The second big positive outcome is that I put myself out there. It was a juried show and so my art was actually selected by a jury of artists and critics to participate in this show in the first place. It took some guts to press the submit button on my application, as it was my first real show. My first time that I’d been putting my art out there to be judged by someone in that way. And I tried it, and it’s gonna make it a lot easier for me to apply to that next art show and get accepted into it if I decide to go that route in the future. I’m not sure art markets or art fairs are really worth it. This one that I participated in, had a very low entry fee, and no commission on any sales you made. And that was due to the fact that it was a virtual event. It was the first time this had ever been done virtually by the city and they just weren’t sure how it was going to go. It was all an experiment. But it did highlight to me that doing an art fair in the future where there’s a really high entry cost, an opportunity cost on your time, and an uncertain outcome… That’s a tough equation.

First, let’s talk about the typical entry fees and commissions, because they really add up. To start your application to an art market. Typically, you have to pay a small application fee. Most of the ones that I’ve seen are under $50. Usually, I’d say on average, I see a range from $25 to $40, to apply. And then if you’re accepted, you then have to pay a booth fee. I’ve seen booth fees that range from about $100 to over $1,000 depending on the scale of the event and how many days it is, stuff like that. These booth fees may or may not include things like a table or chairs. Sometimes it’s literally just a marked off part of a parking lot. That’s your space, and you have to bring literally everything with you. Now you add on to that, that some of these events, art markets, or art fairs will actually charge a commission on top of all of these fees. The premier show here in Houston that happens around the holidays in November, December each year. Well, I looked it up and they charge 11%. That seems like a lot to me.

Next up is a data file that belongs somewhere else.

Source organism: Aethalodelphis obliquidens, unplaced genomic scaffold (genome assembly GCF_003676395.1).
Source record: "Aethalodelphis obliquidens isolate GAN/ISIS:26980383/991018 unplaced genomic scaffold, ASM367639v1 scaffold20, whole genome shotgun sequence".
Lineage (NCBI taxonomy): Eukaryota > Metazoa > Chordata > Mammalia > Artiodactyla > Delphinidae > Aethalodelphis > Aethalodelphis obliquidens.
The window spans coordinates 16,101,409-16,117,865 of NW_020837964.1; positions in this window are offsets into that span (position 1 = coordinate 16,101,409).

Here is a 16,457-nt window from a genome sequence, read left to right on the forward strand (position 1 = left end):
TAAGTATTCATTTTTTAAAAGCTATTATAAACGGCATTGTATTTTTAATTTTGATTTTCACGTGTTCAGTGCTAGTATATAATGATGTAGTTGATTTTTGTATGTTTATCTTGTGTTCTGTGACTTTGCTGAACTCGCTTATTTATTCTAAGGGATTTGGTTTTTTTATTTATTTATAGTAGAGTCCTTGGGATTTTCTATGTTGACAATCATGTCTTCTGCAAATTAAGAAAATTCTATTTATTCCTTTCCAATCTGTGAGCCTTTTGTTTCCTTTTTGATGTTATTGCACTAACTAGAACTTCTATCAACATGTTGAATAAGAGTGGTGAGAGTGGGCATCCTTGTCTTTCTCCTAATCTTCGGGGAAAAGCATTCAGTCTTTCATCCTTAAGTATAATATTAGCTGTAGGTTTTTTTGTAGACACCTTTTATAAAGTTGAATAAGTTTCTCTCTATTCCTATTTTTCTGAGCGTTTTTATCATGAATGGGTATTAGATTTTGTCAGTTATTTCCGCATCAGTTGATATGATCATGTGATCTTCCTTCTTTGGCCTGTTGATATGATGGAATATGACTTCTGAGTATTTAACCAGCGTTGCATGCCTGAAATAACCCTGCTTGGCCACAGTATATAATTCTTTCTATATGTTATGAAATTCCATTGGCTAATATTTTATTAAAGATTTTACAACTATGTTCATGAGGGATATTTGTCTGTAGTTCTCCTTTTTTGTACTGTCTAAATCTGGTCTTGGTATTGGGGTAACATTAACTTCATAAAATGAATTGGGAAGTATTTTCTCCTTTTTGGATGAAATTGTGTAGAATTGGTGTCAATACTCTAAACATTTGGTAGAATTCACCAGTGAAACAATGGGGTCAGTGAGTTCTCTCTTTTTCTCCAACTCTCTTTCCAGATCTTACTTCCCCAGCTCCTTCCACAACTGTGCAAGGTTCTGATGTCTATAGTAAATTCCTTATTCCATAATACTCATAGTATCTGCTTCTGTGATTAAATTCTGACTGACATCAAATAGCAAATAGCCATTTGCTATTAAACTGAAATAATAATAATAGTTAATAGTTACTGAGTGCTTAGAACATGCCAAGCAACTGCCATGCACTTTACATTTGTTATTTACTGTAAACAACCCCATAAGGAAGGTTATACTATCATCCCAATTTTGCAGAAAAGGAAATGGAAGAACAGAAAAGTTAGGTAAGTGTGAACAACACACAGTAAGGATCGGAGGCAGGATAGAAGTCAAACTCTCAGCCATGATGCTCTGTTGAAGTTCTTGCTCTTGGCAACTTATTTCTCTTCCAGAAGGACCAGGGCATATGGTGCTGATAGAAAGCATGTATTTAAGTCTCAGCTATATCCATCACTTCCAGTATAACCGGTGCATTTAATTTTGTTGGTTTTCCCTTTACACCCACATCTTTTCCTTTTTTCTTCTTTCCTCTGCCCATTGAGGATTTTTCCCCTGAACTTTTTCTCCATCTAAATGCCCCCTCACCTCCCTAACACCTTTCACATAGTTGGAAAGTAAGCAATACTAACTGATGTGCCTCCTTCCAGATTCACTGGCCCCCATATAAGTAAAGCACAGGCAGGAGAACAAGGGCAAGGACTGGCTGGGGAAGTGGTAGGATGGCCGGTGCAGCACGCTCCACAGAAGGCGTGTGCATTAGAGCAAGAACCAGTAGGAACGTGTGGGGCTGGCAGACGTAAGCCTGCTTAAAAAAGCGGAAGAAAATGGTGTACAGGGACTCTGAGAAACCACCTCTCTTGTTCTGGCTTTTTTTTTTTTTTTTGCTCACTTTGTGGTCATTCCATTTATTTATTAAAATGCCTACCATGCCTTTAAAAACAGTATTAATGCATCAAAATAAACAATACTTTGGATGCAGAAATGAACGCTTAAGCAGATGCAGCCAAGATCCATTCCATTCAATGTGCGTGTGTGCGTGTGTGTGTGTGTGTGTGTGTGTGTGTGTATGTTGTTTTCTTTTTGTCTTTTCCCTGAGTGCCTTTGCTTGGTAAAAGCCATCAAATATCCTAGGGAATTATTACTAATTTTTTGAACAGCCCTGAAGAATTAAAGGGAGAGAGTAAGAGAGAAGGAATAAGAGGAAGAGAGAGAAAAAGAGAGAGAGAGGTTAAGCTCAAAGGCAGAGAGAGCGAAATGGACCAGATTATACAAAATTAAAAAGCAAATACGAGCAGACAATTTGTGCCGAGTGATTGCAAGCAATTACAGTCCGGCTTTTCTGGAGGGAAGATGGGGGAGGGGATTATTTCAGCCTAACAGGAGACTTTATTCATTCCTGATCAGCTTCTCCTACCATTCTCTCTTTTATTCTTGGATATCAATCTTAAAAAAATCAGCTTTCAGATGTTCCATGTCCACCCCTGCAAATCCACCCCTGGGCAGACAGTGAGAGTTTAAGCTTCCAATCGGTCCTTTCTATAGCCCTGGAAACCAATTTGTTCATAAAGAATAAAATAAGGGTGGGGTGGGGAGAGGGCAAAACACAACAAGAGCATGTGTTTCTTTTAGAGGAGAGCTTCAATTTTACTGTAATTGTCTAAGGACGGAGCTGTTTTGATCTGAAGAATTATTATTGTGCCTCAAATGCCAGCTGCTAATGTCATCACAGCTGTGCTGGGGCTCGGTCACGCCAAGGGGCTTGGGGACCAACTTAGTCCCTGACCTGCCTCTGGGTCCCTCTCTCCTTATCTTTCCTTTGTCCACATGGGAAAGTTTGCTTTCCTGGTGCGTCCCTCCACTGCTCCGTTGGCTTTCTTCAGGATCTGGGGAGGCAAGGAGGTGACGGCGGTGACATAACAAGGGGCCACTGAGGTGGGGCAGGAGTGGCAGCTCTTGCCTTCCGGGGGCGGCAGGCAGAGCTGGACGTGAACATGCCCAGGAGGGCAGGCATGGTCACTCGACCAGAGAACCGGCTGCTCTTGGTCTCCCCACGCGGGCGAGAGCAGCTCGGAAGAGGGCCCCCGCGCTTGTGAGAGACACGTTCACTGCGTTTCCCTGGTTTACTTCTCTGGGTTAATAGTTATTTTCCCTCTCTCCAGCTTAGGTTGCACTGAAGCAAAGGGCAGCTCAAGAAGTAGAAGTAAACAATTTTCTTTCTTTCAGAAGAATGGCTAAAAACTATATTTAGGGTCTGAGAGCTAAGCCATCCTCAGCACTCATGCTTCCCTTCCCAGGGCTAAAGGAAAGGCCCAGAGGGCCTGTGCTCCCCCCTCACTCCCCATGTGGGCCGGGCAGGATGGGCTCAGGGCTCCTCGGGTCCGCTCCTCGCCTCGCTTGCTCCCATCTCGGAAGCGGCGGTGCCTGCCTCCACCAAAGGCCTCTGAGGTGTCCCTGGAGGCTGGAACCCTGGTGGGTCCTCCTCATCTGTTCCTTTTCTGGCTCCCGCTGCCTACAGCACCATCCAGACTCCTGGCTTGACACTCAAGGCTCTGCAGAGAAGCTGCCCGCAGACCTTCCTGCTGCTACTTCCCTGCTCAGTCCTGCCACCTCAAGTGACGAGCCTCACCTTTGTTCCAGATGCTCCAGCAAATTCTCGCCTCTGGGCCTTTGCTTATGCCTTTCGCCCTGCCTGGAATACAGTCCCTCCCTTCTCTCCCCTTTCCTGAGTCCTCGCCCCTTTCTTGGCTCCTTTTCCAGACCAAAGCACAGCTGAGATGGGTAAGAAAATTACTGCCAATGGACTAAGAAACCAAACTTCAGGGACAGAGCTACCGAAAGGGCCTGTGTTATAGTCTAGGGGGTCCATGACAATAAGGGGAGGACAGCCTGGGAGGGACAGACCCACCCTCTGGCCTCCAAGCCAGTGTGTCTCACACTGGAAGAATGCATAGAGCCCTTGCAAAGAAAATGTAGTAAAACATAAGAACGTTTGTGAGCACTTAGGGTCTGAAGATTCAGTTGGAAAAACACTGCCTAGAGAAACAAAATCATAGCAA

You really need to do your research ahead of time to make sure that you’re a good fit for the show that you’re applying to. And know that your ideal customers will actually be in the audience. And of course, have a plan for how you’re going to make the most of the opportunity.